The Athletic Hall of Fame, founded in 2008, honors Fountain Valley School alumni, faculty and supporters who have made an impact on FVS’s athletic program. This year, the induction ceremony took a "virtual" route. Three athletes and a tennis team were awarded this year. Emy Hanna Koontz ’09, who was inducted into the Athletic Hall of Fame in 2014, emceed the event.
Brittney Moore Stroh ’06Note: Stroh was nominated to the Athletic Hall of Fame in 2019, but was unable to be at the ceremony, and thus was honored in 2020.
Brittney Moore Stroh is driven, and her athletic accomplishments illustrate this brilliantly. She ran varsity track all four years at Fountain Valley and qualified for states each of these years. She competed in not just one or two events, but in the 100, 200 and 400-meter races, the long jump, and the 1600-meter relays. In 2005, she had five first-place finishes in the Black Forest League winning the 100, 200, 400-meter races, the long jump, and the 1600-meter relay. She was named FVS track and field MVP three years. She also played field hockey for four years, three on the varsity team, and was voted captain her junior year. At Commencement, she received the Varsity Club Award.
Her athletic career continued spectacularly at Colorado College, where she set school track records and won the top female athlete award at graduation. She was the first CC athlete, man or woman, to garner all-conference honors all four years in track and field. In her junior year, she set a school outdoor record in the 400-meter and earned a spot on the Southern Collegiate Athletic Conference All-Academic Team while also serving as team captain. As a sophomore, she broke the school’s 60-meter record.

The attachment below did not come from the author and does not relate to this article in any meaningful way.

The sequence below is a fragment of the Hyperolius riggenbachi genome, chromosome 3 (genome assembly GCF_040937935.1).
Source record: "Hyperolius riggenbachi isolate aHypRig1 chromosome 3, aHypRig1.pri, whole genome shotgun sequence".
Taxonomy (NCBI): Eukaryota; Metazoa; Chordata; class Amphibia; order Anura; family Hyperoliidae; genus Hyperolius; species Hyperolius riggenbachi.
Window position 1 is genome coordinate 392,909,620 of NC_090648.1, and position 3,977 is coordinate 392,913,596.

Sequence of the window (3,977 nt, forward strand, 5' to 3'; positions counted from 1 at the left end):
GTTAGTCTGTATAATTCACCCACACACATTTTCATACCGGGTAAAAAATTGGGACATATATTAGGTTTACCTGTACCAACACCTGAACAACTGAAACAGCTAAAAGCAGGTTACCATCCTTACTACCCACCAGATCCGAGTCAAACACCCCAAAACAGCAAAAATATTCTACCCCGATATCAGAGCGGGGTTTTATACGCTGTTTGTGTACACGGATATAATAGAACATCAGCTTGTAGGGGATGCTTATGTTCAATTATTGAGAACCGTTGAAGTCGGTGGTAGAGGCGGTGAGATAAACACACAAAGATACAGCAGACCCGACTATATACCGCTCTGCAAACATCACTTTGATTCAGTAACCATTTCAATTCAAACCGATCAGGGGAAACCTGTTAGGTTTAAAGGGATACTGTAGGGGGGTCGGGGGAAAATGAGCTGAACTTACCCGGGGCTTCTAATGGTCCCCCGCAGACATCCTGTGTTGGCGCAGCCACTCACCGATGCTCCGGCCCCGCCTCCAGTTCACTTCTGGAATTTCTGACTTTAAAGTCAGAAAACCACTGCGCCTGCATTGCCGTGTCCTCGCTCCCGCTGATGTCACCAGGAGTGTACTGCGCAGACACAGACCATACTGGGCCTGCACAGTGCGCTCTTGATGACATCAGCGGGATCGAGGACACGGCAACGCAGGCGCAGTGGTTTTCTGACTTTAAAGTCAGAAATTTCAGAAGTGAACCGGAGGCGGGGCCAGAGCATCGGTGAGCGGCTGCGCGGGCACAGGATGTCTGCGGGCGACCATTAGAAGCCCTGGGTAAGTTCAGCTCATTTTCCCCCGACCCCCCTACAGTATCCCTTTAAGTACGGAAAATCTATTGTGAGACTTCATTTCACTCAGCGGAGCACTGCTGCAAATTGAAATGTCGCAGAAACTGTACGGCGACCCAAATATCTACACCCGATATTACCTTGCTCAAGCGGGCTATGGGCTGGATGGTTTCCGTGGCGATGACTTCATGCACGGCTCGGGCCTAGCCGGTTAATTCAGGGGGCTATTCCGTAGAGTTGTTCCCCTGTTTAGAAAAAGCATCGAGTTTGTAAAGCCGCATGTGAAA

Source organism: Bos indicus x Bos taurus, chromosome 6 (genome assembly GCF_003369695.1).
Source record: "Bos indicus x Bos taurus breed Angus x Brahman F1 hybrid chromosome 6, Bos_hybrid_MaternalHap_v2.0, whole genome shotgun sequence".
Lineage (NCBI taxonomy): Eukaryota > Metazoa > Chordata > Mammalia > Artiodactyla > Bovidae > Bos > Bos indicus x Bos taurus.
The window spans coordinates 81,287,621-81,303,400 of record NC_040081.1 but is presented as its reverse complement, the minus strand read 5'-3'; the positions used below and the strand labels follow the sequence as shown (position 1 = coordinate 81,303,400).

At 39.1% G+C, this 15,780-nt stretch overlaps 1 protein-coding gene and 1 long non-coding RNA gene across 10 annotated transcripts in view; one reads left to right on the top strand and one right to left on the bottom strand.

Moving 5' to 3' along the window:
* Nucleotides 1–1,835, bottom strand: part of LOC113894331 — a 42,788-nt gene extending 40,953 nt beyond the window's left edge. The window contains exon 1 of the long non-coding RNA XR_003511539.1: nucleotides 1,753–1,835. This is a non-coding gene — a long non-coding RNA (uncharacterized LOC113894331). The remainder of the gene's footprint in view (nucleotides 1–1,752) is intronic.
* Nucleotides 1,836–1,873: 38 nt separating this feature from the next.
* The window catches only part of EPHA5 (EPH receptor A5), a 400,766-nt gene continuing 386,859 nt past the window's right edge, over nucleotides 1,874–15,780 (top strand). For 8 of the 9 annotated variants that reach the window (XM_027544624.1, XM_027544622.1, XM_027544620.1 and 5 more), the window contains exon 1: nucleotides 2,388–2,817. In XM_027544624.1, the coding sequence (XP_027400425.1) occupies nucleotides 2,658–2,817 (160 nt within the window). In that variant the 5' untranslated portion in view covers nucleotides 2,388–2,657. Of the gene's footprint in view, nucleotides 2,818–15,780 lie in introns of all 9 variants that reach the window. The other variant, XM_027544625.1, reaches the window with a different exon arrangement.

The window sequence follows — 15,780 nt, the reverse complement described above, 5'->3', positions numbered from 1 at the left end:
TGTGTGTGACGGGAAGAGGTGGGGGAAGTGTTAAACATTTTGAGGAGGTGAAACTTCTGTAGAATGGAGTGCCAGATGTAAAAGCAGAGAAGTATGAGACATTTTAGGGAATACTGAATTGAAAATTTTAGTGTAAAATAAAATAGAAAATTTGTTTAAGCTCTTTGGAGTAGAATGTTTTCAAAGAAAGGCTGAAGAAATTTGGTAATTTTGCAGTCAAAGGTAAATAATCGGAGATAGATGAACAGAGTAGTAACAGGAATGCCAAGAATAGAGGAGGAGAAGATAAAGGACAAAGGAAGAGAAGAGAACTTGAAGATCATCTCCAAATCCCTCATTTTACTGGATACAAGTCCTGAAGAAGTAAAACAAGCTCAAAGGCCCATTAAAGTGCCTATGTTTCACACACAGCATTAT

Norm Jones ’62
Norm Jones is from the first and only four-generation Fountain Valley School family, which also includes his father Francis Jones ’36; daughter Beth Ashby ’89; and grandsons Nate Ashby ’18 and Gabe Ashby ’20.
Jones was an accomplished, all-around athlete while at Fountain Valley, playing four years of varsity hockey, three years of varsity baseball, three years of varsity football, and one year of varsity tennis.
His senior year, he won the Doc Romnes Hockey Award and was cited as being “a hustling left-wing” who earned the honor for “his outstanding sportsmanship, teamwork and personal improvement during the season.”
Jones parlayed his love of sports, especially hockey, into a 48-year broadcasting career, most notably as the voice of the Colorado Avalanche National Hockey League team from 1995 to 2009. His 12-year tenure with the Avalanche was his second NHL broadcasting job at the top level, having called games for the former Colorado Rockies hockey team. He also covered Colorado College sports, Denver Spurs hockey, the Denver Broncos, University of Colorado football, University of Denver basketball, hockey and gymnastics, Denver Zephyrs triple-A baseball and other Colorado sports teams.
The 1964 Boys Varsity Tennis Team
This team went undefeated in their 1964 season and the top players were:
- Number 1 player, Brent Abel ’67
- Number 2, Tim Carnegie ’65
- Number 3, John Meek ’65
- Number 4, Jon Brewer ’66
- Number 5, Keith Balinger ’65
- Number 6, Jay Bird ’67
- Their coach was David Banks.
Because they were undefeated, they were invited by Colorado State University to play in a tournament in Fort Collins against all of the top schools in the state, including big public schools. The format was structured so the top five players competed in their own tournament based on their position on the team. The Danes won four of the five divisions to win the state title.
Mark Seelye ’70
Seelye first broke the school record running the 880-yard in 1969 in 2:06.5. Then he broke his own record in 1970 with a 2:04.8, and broke it again later that year with a 2:02.8. And that record held for about 30 years.
In 1970, he went undefeated in the 880 at all five meets and also had a first-place finish in the 440-yard with a time of 56 seconds. He anchored the mile relay team and also competed in the long jump. Seelye was captain of the track team his senior year.
Seelye believes records are made to be broken. Why else would he run the grueling Ascent —13.2 miles to the top of Pikes Peak—36 consecutive times? It is a record that is unlikely to be eclipsed and he clocked his best time at 2:41:47 in 1994, followed by a first place finish in the master’s division in 1995.